My dad was from Melbourne, Australia and my mother was from Port Arthur, Texas. My dad was used to scones and my mother was used to biscuits. When they first got married, my dad really wanted scones. My mom tried and tried to make them but they just never turned out right. They just weren’t what my dad was used to. So one day, my mom got fed up with trying to make scones and just decided to make biscuits instead. My dad said “Yes! That’s what I’ve been wanting all along”. Fortunately for me, I can easily make both. I have both the scones and the biscuits gene in me. 🙂
I made some blueberry scones to share with friends. They are so light and flaky. YUM! I am going to serve them with a little creme fraiche on the side. A creme fraiche is very similar to a Devonshire cream or clotted cream, which is what they are served with traditionally in England and her “colonies”. Both Devonshire cream and creme fraiche are similar to a soft butter, but are usually a bit tangier and not as sweet as butter. They also tend to be very thick and rich and velvety too. A perfect match for these light and flaky scones.
2 cups flour
1/4 cup packed brown sugar
1 TBSP baking powder
1/4 tsp salt
4 TBSP cold butter, cubed
1 cup blueberries, coated in flour
2/3 cup heavy whipping cream
1/2 tsp grated lemon peel
Preheat the oven to 375* F or 190* C.
Mix the flour, dry ingredients and butter together. To make the scones really light and flaky, use either a pastry cutter of your hands and mash the butter into the flour mixture until it resembles course sand. Then add the blueberries.
Mix the egg cream and lemon peel together.
Add the egg mixture to the flour and blueberries and mix just until a soft dough forms. DO NOT overmix or you will have tough, chewy scones instead of light, flaky ones.
On a lightly floured surface, form the dough into a round ball, then flatten out slightly, either by pressing it with your hands or with a rolling pin, until it is about 1/2 inch thick, then cut into wedges.
Place the wedges on a baking sheet. Coat the scones with an egg wash and sprinkle a little sugar on top of each scone.
Bake for about 25 minutes or until the scones are lightly golden.
Enjoy the scones with either Devonshire cream, clotted cream or creme fraiche or a little butter, and you can even add some lemon curd if you like as well. These light, flaky scones will disappear very quickly, so don’t wait to eat them.
We had movie night at our favorite winery, InVINtions, A Creative Winery, Video #17 – INVINtions, A Creative Winery so of course I had to make something to take with us. More wine = more nibblies. I made a charcuterie platter (cheese, sausage and crackers), packed some nuts and Chex mix, and then of course, I had to actually make something too, so I made a delicious olive and caramelized tart to take with us as well. This is the first time InVINtions has had a wine and movie night. The movie was Bottleshock, A fun wine movie about the true story of Napa Valley’s own Chateau Montelana and the California wine story as a whole. We went with our friend Gabe and met our new friends, Teri and Drew, at the winery. As always, good food, good wine and good times all shared with friends both new and old.
The crust on this tart was very light and flaky and was a modern twist to an old classic, puff pastry. I also used some of my marinara sauce, along with caramelized onions and a mixture of olives. Making Marinara.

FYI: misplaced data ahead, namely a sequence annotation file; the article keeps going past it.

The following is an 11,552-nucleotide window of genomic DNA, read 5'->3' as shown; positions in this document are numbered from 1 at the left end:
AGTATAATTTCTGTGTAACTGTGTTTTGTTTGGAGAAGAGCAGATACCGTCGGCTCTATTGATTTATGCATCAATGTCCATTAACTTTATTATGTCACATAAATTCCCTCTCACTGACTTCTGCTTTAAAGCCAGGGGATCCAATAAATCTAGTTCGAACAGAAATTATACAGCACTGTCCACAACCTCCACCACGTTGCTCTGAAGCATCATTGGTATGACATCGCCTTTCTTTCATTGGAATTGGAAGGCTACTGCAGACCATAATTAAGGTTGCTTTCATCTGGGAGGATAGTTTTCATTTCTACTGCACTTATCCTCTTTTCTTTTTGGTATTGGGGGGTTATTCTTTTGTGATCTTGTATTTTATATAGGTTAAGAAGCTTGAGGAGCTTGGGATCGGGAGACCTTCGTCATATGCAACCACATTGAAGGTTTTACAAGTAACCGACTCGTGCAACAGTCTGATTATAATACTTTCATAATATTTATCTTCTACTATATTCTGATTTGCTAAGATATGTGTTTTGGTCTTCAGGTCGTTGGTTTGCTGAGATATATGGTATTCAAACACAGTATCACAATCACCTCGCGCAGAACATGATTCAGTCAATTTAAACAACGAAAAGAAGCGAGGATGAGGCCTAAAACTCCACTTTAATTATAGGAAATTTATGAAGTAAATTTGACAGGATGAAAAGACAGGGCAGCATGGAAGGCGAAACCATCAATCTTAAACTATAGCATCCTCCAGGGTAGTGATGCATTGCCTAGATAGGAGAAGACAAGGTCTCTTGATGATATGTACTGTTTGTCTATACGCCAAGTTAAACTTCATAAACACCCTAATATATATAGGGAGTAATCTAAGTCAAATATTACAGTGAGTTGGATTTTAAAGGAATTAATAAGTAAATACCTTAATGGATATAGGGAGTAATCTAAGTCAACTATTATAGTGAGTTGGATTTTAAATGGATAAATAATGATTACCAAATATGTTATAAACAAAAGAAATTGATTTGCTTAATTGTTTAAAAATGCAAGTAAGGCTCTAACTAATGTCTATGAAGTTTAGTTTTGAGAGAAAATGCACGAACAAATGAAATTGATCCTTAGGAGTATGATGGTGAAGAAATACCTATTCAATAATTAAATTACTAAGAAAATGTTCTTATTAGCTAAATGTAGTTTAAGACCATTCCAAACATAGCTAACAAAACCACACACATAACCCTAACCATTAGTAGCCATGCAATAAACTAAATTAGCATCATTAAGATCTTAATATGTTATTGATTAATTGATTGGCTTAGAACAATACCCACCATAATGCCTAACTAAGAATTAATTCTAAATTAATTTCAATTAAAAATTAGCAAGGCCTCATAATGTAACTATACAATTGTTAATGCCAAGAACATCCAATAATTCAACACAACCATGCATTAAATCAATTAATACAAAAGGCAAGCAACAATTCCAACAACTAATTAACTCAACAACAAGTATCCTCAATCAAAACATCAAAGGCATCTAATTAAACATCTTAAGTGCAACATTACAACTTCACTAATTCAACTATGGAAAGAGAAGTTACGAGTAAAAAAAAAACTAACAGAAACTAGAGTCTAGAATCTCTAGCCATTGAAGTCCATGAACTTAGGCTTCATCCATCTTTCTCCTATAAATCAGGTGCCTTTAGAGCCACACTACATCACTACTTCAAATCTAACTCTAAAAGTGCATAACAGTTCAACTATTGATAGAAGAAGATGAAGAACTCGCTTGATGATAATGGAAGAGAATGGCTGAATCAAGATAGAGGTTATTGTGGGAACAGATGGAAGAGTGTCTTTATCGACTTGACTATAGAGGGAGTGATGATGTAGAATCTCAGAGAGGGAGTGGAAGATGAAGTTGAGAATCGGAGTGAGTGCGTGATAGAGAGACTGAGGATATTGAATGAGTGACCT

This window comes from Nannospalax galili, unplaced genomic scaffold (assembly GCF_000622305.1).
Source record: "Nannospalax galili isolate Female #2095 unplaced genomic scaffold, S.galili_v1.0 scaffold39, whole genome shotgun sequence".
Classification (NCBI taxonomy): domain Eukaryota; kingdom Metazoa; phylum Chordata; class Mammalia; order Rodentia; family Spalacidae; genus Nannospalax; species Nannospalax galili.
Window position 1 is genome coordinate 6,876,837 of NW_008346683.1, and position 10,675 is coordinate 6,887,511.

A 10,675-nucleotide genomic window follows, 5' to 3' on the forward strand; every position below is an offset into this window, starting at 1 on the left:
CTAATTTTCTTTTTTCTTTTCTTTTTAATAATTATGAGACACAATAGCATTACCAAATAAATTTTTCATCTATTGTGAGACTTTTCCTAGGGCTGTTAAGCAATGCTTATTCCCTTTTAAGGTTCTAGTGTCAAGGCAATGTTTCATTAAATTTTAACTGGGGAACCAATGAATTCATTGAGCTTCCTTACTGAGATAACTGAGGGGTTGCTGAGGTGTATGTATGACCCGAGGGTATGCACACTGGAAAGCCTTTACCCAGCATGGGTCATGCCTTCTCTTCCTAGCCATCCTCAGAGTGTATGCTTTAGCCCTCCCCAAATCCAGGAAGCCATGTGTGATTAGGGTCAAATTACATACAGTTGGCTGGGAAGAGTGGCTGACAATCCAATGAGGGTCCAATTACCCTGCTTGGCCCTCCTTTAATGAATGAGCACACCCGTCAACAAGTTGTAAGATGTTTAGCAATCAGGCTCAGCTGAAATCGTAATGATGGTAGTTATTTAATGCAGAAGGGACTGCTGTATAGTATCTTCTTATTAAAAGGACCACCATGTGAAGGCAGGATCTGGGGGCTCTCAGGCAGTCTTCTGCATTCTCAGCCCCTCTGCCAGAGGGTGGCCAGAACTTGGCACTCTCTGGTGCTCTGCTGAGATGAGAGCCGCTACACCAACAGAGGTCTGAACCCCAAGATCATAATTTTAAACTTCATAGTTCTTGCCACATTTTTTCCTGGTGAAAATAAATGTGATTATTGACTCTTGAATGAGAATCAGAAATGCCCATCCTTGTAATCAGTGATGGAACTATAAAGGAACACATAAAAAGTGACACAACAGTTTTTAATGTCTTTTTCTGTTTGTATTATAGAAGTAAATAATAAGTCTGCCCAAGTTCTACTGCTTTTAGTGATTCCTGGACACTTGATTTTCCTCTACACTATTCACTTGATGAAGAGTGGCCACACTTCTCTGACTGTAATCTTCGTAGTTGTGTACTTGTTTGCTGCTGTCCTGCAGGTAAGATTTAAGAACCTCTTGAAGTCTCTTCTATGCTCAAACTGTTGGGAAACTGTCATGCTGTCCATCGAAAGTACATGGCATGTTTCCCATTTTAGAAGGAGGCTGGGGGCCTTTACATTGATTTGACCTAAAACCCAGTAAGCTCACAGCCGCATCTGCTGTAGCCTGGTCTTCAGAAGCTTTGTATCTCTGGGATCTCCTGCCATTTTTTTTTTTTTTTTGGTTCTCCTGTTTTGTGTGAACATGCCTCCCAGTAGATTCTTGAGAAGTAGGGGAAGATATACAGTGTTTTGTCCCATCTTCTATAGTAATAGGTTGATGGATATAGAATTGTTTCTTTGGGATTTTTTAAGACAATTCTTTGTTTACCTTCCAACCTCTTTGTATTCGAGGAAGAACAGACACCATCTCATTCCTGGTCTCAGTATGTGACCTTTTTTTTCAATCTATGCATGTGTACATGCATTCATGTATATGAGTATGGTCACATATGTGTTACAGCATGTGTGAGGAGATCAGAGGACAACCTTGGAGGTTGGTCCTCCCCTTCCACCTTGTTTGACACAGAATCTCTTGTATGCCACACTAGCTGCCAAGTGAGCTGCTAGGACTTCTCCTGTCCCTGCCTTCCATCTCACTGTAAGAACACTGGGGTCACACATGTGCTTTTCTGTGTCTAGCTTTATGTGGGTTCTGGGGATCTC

Olive and Caramelized Onion Tart
1 cup flour
1/3 cup cake flour
salt & pepper to taste
1 1/2 sticks cold butter cubed
1/4-1/2 cup water
3 TBSP olive oil
2-3 med onions, sliced very thin
1 TBSP garlic
2-3 tsp good balsamic vinegar
1 tsp fresh thyme, chopped fine
1/2 tsp fresh rosemary, chopped fine
1 cup tomatoes or marinara sauce
1/2 cup olives, sliced
This recipe actually called for freezing the butter and the flour for 1 hour before mixing them together. I can honestly say, I have never heard of that before, but the crust was super light and flaky, so there must be something to it.
While the flour and butter are freezing up, cook up the onions and garlic. Slice the onions very thin, then saute them in hot olive oil, along with the garlic and the balsamic vinegar. I used some of my delicious balsamic vinegar I received as a Christmas present, My Fun Christmas Loot.
The balsamic vinegar helps with the caramelization process and adds a ton of bold flavor to the onions and garlic. Once the onions are mostly done, add the rosemary and thyme, salt & pepper and continue to cook until the onions are completely soft and caramelized. If you are using fresh or canned tomatoes, add them to the mixture at this time and cook for an additional 10-15 minutes. I used my marinara sauce and I added it a bit later.
Remove the butter and flour from the freezer and add the butter to the flour. Mix with either your hands or a pastry cutter, adding the water a little bit at a time. This is not going to be a nice neat dough yet. But it will change after the turns.
On a lightly floured surface, form the dough into a rectangular shape and roll it out to about 1/2 inch thick. There will still be big butter chunks. That’s exactly what you want at this stage.
Fold the edges in towards the center, turn the dough 1/2 turn and roll out again. Repeat 2 more times until all the butter has been worked into the dough. After the 4th and last turn, roll your dough into a rectangle and place it on a baking sheet.
Preheat the oven to 400* F or 200* C.